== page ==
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Stimson Hall men’s dormitory, its main entrance facing onto College Avenue on the southern edge of the campus core, is perhaps the most finely detailed of the early residential halls at Washington State University. Known initially as the “new dorm,” it was renamed in 1924 after Fred S. Stimson, a regent of Washington State College. Upon announcement of its renaming, the college newspaper referred to Stimson as the “best building on campus” and pointed out that the construction of the building “has been looked upon as the turning point in the advance of the college.” The $150,000 Georgian Revival dormitory originally housed 257 students.
Designed by Rudolph Weaver, Stimson Hall is the oldest surviving men’s dormitory on campus and its most definitive representative of the Georgian Revival. Several Georgian Revival designs, mostly for residential halls, proliferated on campus in the early twentieth century under the architectural direction of Weaver and, later, Stanley Smith; their designs recalling buildings that had long characterized established East Coast institutions of the colonial period such as the College of William and Mary and Harvard University. Whether undergraduates would have been familiar with the architectural traditions or universities from which these halls sprung is unknown; it is likely, however, that the architects and administrators at Washington State College found them appropriate as models for distinguished settings for undergraduate life.
Stimson Hall is a symmetrical, U-shaped, three-story building, distinguished by its thirteen dormers with fanlights and its passageways with cross vaults and brick ribs through its west and east wings. The main, north facade also includes two-story terra-cotta Doric pilasters framing doorways and windows, as well as cartouches, tracery windows, and quoins. The south facade, which is similar to the north save for wings that extend the plan into a modified U-shape, features two large bay windows on either side of the center. Today, the south facade opens to a patio and basketball court, and for many years included a fountain, built by students, called Minerva (vandalized in 2008 and removed for restoration). Like much else in the campus core, red brick is the dominant exterior material for Stimson Hall, but the pilasters and window trim are of terra-cotta. A cupola crowns the building.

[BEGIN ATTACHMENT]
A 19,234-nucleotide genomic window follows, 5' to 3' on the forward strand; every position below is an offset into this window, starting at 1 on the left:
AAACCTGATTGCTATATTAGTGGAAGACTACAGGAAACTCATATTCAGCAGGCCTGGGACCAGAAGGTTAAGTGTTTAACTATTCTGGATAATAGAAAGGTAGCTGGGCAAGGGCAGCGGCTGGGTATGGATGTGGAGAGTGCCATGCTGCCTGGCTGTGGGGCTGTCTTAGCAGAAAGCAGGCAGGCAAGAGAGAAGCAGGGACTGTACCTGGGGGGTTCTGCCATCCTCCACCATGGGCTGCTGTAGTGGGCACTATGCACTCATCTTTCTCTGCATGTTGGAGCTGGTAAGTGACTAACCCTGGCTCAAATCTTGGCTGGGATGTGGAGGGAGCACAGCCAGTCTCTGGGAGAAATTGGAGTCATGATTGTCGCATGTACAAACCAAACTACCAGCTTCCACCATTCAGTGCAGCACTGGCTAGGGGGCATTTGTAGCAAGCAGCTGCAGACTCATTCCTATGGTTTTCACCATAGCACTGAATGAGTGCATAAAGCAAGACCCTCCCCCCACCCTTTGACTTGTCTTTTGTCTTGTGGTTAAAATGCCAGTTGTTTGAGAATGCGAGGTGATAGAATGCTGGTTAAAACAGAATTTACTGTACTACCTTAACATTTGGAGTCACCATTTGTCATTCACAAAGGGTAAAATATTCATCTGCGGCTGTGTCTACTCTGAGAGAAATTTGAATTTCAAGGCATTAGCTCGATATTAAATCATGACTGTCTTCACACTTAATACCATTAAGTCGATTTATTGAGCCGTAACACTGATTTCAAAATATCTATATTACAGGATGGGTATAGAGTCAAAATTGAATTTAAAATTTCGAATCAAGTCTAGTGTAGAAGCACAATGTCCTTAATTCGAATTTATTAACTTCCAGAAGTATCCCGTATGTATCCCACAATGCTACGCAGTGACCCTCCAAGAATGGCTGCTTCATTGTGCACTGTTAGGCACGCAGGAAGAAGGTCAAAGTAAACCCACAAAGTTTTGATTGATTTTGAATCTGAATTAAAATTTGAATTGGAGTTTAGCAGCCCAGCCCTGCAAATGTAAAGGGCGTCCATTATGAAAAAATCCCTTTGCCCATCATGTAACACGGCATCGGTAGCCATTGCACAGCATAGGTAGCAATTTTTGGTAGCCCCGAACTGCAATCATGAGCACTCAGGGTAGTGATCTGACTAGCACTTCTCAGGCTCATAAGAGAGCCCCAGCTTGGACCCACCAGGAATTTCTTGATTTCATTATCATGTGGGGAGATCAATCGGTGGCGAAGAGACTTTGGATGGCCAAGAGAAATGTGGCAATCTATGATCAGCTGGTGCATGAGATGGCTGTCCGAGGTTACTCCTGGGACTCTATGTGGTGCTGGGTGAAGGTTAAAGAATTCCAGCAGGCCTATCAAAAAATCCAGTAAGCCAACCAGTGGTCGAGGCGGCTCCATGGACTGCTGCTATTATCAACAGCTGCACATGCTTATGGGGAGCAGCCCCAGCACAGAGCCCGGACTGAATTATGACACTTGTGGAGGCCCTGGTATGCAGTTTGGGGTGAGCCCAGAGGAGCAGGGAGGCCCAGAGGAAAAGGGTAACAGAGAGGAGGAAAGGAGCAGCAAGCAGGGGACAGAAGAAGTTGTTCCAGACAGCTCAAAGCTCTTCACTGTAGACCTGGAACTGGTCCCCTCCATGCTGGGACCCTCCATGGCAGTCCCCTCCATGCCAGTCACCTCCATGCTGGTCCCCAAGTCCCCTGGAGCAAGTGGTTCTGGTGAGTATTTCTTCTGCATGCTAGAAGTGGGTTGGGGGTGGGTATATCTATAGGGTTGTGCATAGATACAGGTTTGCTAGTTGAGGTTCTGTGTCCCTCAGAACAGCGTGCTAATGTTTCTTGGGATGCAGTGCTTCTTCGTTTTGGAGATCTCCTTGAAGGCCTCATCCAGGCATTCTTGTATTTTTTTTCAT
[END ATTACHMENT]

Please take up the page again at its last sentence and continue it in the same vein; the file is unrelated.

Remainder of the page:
Grace Jones, an interior designer based in Spokane, provided the design for the elegant, wood-paneled lobby with its built-ins, wooden beams, and library. The interior of the building has undergone upgrades over the years, including a $4 million rehabilitation in 1986. Yet its function as a dormitory, even during World War II when it was turned over to the military, has never changed. Stimson Hall still features its own form of student governance, and for several years only upperclassmen were permitted to reside on the top floor.
While many early structures connected the growing college with the town of Pullman somewhat literally through a west-facing orientation, Stimson Hall connected primarily through its “self-amortization” funding model. To provide housing for a growing student population in the 1920s and 1930s, community members bought shares in a corporation that sold bonds for construction of several residential halls. Stimson Hall was one of several new residential halls to be constructed under this model.
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